It's back to the Shaolin Monastery for one of the most unusual action-packed tales to invade its hallowed halls. Lo Lieh is the ringleader of the Snake Sect, intent on reviving a particularly deadly faction known as the "Five Poison Web" (which is also THE WEB OF DEATH's Chinese title). To achieve his ends, he has an affair with the sexy ringleader of the Scorpion Sect, Angela Yu Chien. But there is also the Centipede Sect to contend with, as well as other assorted martial artists, among them such top Shaw Brothers talents as Yueh Hua, Ching Li, and Lily Li. Under the fluid direction of Chu Yuan and action choreographers Tang Chia and Yuen Cheung-yan (member of the martial arts world's esteemed Yuen Family and brother of Matrix master Yuen Woo-ping), THE WEB OF DEATH goes places where no other Shaolin kung-fu movie has gone before or since.
This is a film that has won the Best Colour Film Art Direction at the 1977 Golden Horse Awards. Liu Yung (one of Bruce Lee's favorite co-stars) takes center stage as the Ching Dynasty main character, who seeks out court corruption with the help of a streetwise youth played by Wang Yu (Dirty Ho). They use wit and style to teach the corrupt officials a lesson, and when those officials learn that Liu Yung is the emperor, they beg for his forgiveness. This production proved so popular that director Li Han-hsiang took over to helm two successful sequels.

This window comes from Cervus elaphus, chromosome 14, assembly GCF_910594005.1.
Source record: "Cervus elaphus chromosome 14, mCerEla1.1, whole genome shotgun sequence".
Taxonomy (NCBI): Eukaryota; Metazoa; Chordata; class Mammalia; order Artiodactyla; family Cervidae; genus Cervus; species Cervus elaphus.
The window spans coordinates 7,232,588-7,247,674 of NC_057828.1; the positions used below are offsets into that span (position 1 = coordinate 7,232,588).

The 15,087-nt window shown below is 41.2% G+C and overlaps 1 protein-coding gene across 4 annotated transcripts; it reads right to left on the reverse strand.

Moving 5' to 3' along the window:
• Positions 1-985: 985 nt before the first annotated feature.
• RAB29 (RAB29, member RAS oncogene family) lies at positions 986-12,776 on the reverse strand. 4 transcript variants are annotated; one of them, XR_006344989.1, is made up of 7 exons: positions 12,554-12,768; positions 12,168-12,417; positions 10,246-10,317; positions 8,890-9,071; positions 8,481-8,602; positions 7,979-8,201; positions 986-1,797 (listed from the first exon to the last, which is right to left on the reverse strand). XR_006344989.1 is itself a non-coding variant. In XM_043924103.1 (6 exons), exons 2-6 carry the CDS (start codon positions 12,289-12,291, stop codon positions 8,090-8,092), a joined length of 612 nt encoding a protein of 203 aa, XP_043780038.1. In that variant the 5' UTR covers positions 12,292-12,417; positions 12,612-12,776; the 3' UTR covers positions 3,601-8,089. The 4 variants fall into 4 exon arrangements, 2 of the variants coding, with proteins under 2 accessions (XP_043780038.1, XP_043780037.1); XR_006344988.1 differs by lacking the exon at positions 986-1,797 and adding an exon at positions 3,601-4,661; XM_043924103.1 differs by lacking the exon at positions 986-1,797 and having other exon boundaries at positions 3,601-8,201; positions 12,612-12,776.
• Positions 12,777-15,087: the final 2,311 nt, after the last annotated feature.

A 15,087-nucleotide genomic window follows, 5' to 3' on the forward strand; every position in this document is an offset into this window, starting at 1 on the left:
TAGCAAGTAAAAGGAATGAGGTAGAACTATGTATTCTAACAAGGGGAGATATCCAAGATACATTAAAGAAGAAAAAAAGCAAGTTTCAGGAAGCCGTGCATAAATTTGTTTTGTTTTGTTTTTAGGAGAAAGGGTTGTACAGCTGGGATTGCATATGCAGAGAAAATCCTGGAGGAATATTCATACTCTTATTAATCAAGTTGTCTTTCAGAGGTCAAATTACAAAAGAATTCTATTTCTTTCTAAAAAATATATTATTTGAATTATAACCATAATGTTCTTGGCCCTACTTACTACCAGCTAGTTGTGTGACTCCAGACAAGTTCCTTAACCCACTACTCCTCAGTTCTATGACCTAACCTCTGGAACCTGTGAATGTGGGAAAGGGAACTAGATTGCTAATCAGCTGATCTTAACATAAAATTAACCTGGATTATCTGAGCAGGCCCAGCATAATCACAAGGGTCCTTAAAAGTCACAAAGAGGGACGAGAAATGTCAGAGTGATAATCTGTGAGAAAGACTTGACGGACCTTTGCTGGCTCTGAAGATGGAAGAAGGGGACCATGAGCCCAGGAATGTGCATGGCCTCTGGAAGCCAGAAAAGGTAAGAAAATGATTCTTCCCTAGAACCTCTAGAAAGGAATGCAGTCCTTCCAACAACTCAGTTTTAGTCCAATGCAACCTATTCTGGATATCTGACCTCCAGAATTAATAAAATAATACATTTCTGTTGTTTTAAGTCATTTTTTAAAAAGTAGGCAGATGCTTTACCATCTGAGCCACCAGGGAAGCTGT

Shaw Brothers fans have known and loved Crouching Tiger, Hidden Dragon villain Cheng Pei-pei for decades as one of the sweetest, most attractive, most heroic stars ever in Asian cinema. She was only 20 years-old, and just three years into her remarkable career, when she took the lead in this fascinating martial arts murder mystery which combines battles with bullets. This kung-fu Nancy Drew must face a secret serial killer with too much blood on his hands to let her live…!
The incredible talents of Ivy Ling Po have no better showcase than this melodramatic musical. Huangmei Opera's number one queen plays a young scholar who is manipulated into marrying a nobleman's reluctant daughter. After marrying, he soon discovers the reason for her hesitation. She is stricken with a contagious disease. But, true love prevails as it always does. Skillfully helming this poetic romance is Lo Wei, a protegee of kung-fu master Chang Cheh